1. Obtain Any Relevant Securities Licenses: If you’re planning on selling advanced life insurance products, you’ll need to pass the Securities Industry Essentials (SIE) exam and obtain the relevant securities licenses (e.g., Series 6, 7, and 63).
  2. Choose a Means of Selling: You’ll have to decide whether you’d prefer working as a captive agent employed by one company, or running your own business as an independent agent.
  3. Develop Your Marketing Approach: To succeed as an insurance agent, you’ll need to adopt a marketing approach that’s effective for you. Finding and sticking to a niche, as well organizing all client appointments for the start of your week, are two great ways to do this.
  4. Keep Your License Valid: In Missouri, you’ll be required to complete either 8 or 16 hours of continuing education (CE) every two years depending on your line of authority. Keep in mind that at least three hours must relate to insurance ethics.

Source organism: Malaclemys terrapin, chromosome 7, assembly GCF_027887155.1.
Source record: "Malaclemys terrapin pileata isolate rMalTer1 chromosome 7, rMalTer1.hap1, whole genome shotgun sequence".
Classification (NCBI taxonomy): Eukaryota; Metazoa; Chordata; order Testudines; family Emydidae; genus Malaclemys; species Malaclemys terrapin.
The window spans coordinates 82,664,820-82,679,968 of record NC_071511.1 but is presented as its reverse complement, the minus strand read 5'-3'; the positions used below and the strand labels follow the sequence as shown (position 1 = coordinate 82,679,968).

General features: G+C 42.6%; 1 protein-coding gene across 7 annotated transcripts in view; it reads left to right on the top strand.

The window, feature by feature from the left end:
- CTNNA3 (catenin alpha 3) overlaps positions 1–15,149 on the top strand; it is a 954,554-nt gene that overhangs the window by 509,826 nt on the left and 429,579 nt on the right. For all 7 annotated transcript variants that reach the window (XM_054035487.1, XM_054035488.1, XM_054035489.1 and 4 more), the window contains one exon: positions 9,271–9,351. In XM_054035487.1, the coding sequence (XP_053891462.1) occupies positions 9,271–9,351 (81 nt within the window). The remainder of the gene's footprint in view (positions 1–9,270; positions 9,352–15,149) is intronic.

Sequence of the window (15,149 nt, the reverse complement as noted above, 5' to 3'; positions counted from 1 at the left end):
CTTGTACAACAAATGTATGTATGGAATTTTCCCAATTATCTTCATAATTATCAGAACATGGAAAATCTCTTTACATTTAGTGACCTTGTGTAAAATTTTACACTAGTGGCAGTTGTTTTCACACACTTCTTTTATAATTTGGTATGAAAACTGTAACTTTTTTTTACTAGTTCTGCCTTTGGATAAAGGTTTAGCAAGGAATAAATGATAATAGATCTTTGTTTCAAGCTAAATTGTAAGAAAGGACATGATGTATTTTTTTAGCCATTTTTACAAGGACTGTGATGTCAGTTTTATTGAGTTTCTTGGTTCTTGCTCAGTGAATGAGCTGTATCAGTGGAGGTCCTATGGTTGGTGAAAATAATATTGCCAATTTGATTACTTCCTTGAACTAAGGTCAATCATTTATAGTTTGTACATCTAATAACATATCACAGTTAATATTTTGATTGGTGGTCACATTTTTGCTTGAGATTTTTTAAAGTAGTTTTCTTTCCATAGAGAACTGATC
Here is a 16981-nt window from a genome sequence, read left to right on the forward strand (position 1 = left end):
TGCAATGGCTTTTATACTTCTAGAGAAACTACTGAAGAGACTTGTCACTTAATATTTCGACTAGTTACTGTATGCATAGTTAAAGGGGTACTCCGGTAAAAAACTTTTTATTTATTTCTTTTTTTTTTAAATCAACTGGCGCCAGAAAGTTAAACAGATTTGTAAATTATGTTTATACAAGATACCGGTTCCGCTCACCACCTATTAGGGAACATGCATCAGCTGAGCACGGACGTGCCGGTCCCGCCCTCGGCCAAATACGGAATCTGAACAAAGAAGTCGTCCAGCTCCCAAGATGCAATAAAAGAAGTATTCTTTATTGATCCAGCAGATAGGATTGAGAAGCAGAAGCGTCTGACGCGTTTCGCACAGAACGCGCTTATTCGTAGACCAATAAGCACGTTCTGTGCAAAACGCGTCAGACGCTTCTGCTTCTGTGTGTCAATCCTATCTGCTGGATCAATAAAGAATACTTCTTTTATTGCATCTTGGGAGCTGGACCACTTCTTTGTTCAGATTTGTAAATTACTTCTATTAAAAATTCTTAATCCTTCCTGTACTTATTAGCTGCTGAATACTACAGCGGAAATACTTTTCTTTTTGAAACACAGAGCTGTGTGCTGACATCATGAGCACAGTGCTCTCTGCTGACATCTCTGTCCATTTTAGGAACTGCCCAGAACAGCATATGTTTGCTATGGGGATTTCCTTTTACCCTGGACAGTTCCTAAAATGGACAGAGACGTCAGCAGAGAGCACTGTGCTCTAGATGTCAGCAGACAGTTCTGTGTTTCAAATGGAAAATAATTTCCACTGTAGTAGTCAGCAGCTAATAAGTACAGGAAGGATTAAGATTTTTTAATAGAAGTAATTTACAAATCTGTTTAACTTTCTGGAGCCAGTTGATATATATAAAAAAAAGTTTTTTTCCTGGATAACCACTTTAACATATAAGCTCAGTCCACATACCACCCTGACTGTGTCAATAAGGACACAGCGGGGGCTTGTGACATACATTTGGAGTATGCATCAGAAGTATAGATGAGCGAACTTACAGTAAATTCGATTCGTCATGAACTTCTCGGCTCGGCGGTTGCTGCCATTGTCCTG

For a more in-depth look at each one of these steps, check out our Steps After Getting Your Insurance License guide.

Missouri Department of Insurance Contact Information

Mailing Address:
P.O. Box 690
Jefferson City, Missouri 65102-0690

Phone: (573) 751-3518

Fax: (573) 526-3416

Email: licensing@insurance.mo.gov

Website: https://insurance.mo.gov/

License Search: Missouri Insurance License Search and Lookup

Missouri Insurance License FAQ

Will I need to renew my insurance license in Missouri?

Yes. In Missouri, all major lines of authority (e.g., Property, Life and Health, etc.) require 16 hours of continuing education (CE) to be completed every two years. From the 16, at least 3 will need to relate to ethics training.

How long does it take to get an insurance license in Missouri?